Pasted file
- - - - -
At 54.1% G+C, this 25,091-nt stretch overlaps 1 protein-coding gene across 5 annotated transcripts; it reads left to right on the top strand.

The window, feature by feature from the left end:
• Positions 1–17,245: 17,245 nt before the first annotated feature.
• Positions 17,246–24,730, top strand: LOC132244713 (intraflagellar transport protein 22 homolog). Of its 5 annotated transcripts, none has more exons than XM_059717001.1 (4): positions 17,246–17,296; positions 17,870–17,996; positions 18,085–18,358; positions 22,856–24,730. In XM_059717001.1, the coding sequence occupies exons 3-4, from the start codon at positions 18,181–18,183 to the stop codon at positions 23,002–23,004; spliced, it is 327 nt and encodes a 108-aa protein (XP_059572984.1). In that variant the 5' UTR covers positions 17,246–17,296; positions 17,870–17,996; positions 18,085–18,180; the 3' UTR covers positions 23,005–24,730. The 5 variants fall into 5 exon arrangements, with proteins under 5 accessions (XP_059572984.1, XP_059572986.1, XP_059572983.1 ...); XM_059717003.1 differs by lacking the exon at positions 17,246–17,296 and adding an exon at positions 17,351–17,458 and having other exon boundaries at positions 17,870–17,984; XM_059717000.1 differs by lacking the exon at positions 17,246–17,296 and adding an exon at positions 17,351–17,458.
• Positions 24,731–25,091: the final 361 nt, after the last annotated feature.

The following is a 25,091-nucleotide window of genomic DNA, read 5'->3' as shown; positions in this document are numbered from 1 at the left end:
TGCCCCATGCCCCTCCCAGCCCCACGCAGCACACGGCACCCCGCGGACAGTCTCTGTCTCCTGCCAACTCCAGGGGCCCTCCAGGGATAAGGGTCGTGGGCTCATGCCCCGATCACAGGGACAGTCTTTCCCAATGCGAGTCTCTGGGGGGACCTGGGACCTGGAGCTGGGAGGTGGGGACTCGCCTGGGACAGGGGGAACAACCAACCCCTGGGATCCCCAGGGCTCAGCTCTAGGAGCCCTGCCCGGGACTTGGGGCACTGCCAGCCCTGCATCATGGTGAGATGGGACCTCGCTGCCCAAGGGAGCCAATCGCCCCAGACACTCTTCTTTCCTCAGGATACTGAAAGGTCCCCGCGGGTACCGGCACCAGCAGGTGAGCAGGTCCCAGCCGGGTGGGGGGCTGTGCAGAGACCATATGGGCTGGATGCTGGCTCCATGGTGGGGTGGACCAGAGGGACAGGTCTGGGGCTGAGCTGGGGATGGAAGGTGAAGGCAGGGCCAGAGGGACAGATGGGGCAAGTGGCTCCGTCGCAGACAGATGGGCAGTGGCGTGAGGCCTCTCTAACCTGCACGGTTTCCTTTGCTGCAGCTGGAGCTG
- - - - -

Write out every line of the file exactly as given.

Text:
At 54.1% G+C, this 25,091-nt stretch overlaps 1 protein-coding gene across 5 annotated transcripts; it reads left to right on the top strand.

The window, feature by feature from the left end:
• Positions 1–17,245: 17,245 nt before the first annotated feature.
• Positions 17,246–24,730, top strand: LOC132244713 (intraflagellar transport protein 22 homolog). Of its 5 annotated transcripts, none has more exons than XM_059717001.1 (4): positions 17,246–17,296; positions 17,870–17,996; positions 18,085–18,358; positions 22,856–24,730. In XM_059717001.1, the coding sequence occupies exons 3-4, from the start codon at positions 18,181–18,183 to the stop codon at positions 23,002–23,004; spliced, it is 327 nt and encodes a 108-aa protein (XP_059572984.1). In that variant the 5' UTR covers positions 17,246–17,296; positions 17,870–17,996; positions 18,085–18,180; the 3' UTR covers positions 23,005–24,730. The 5 variants fall into 5 exon arrangements, with proteins under 5 accessions (XP_059572984.1, XP_059572986.1, XP_059572983.1 ...); XM_059717003.1 differs by lacking the exon at positions 17,246–17,296 and adding an exon at positions 17,351–17,458 and having other exon boundaries at positions 17,870–17,984; XM_059717000.1 differs by lacking the exon at positions 17,246–17,296 and adding an exon at positions 17,351–17,458.
• Positions 24,731–25,091: the final 361 nt, after the last annotated feature.

The following is a 25,091-nucleotide window of genomic DNA, read 5'->3' as shown; positions in this document are numbered from 1 at the left end:
TGCCCCATGCCCCTCCCAGCCCCACGCAGCACACGGCACCCCGCGGACAGTCTCTGTCTCCTGCCAACTCCAGGGGCCCTCCAGGGATAAGGGTCGTGGGCTCATGCCCCGATCACAGGGACAGTCTTTCCCAATGCGAGTCTCTGGGGGGACCTGGGACCTGGAGCTGGGAGGTGGGGACTCGCCTGGGACAGGGGGAACAACCAACCCCTGGGATCCCCAGGGCTCAGCTCTAGGAGCCCTGCCCGGGACTTGGGGCACTGCCAGCCCTGCATCATGGTGAGATGGGACCTCGCTGCCCAAGGGAGCCAATCGCCCCAGACACTCTTCTTTCCTCAGGATACTGAAAGGTCCCCGCGGGTACCGGCACCAGCAGGTGAGCAGGTCCCAGCCGGGTGGGGGGCTGTGCAGAGACCATATGGGCTGGATGCTGGCTCCATGGTGGGGTGGACCAGAGGGACAGGTCTGGGGCTGAGCTGGGGATGGAAGGTGAAGGCAGGGCCAGAGGGACAGATGGGGCAAGTGGCTCCGTCGCAGACAGATGGGCAGTGGCGTGAGGCCTCTCTAACCTGCACGGTTTCCTTTGCTGCAGCTGGAGCTG